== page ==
Mswati III, King


Mswati III, King

King Mswati III

Isak and Petra Heath with King Mswati III

On the eastern side the Kingdom of Swaziland borders with Mozambique and the rest of the country shares the border with the Republic of South Africa.

During 1966 the late King Sobhuza married Ntombi Tfwala, and on 19 April 1969 a son was born at the Raleigh Fitkin Memorial Hospital, only four months before Swaziland attained independence from Britain. He was named Makhosetive – King of all Nations. ¬†After Inkosikati LaTfwala (one of the younger wives of King Sobhuza II) and her baby boy were discharged from the hospital, they went to live at Etjeni, one of King Sobhuza’s residences, near Masundwini palace.

The year 1986 marks the independence of Swaziland. King Sobhuza II was very preoccupied with the decision to name his new son at a time when great preparations were being made for the country’s independence celebrations on 6 September 1968. Guests from over 50 countries (including kings) were invited and 42 countries from all over the world have accepted the invitation. Most countries promised to be represented at the celebrations.

Prince Makosetive grew up in the Ezulwini valley where his friends lived in their traditional bee-hive huts next to the UsuthuRiver.

As a young prince, Mswati attended the MasundwiniPrimary School near Lobamba Royal Residence, and later the LozithaPalaceSchool. He sat for the Swaziland Primary Certificate examination in December 1982 at Phondo Royal Residence and got a First Class with merits in Mathematics and English. With his friends he sometimes looked after cattle and swam in the sacred hot water pool, the Mantjolo Pool.

During this time he attended several traditional Swazi ceremonies with his father, the late King Sobuza, e.g. the Incwala, the Simine Dance and accompanied him on the Butima – the Royal hunt.

Prince Makhosetive enjoyed marching and drilling to such an extent, that when he was four years old, he wanted to become a member of the royal guard. A year later his dream was fulfilled when he became the first young cadet to join the Umbutfo Swaziland Defence Force (USDF). Boys of his age later joined him. Prince Makhosetive took his military training seriously. When he was not at school, he spent his free time training with the soldiers at the Masundwini military barracks near the Etjeni royal residence. The traditionalists in the defence force loved him, and he was still a great admirer of Brigadier Dube of the Force when he was 25 years old.

In 1983, at the age of 15, he was sent to further his schooling in London. Because he was too young to take up the throne, he continued with his education, attending Sherborne, a prestigious school in the south of England for four years. This school has a high reputation for academic achievement and attracts pupils from all over the world who later go to positions of importance in professional and public life. Prince Makhosetive studied English, Mathematics, Business Studies, Geography, Physical Science and Economics while at Sherbourne. He still has contact with friends from his schooldays.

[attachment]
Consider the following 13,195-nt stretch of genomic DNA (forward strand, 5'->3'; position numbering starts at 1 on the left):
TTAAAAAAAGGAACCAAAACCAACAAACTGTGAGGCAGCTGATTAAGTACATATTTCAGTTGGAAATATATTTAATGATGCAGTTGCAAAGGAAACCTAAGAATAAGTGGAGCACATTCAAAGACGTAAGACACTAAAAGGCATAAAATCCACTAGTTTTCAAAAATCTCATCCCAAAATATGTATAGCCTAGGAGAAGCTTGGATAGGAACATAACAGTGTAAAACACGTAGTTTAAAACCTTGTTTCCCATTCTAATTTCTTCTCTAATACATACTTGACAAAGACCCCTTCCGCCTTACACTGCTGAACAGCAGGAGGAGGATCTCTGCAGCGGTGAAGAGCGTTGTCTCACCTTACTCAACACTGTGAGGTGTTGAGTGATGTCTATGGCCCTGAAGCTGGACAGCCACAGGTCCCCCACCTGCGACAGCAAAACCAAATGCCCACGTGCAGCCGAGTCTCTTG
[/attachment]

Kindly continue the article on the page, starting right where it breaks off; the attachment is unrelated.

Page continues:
The Crown Prince made periodic visits to Swaziland to participate in rituals in preparation for his accession to the Throne.

As a result of the troublesome years and political instability at that time he was called back to the country and at an age of 15 years and 5 months he was introduced as crown prince in the cattle byre in September 1983. It is interesting to note that Swaziland does not follow the rule of the eldest son as successor to the throne but rather select the most suitable son.

On 25 April 1986 Prince Makosetive was crowned king of Swaziland at the age of 18, thus becoming the youngest ruling monarch in the world. His name was changed to King Mswati III.  King Sobhuza II, his father, died in 1982 at the age of 82, and to date is still regarded as the longest reigning monarch. He ruled from 1921 to 1982.

As head of the nation, the king rules the country in conjunction with the Queen Mother – the Ndlovokati, and often he consults with the nation as well as with certain interest groups.

He is the patron of the Royal Swazi Police Force.

As king it is expected of him to attend the annual Umcwasho – the reed cut ceremony during September, and he is expected to choose a new bride. The King uses the battle-ax as part of his attire. This battle-ax, made of solid 18 carat gold, was a gift from the South African Government at his crowning. During this ceremony everybody wears traditional dress.

In Swaziland the King is known as Ngwenyama (Lion) and the Queen Mother as the Indlovokati (Elephant)

A feather of the Knysna lourie is a symbol of Royalty and is worn by members of the Royal family. It is interesting to note the number of feathers that they wear at particular occasions. The King uses a few feathers to show his royalty (his audience with the Pope) and then to show that he is superior to the other person he uses a lot more feathers (his audience with Prince Charles)

Swaziland is part of the British Commonwealth and has good relations with Britain as well as the British Monarchy.

On an international level the country belong to the PTA (Preferential Trade Agreement), The World Health Organization, United Nations, Universal Postal Union, and the Red Cross Organization.

The country takes part in the Commonwealth, and the Olympic Games.

Lastly, every year, with the appearance of the last full moon of the year, the King attends the Incwala ceremony. While the King goes in seclusion the Bemanti fetches water from rivers and the sea for the ceremony. Young boys from the Lusekwane bring tree branches from the Lebombo area. At a predetermined date the nation gathers in the Royal cattle byre and the King comes out of seclusion.Mswati III then dances with his warriors who pledges their loyalty to him, and he receives a mandate from his people to govern for another year.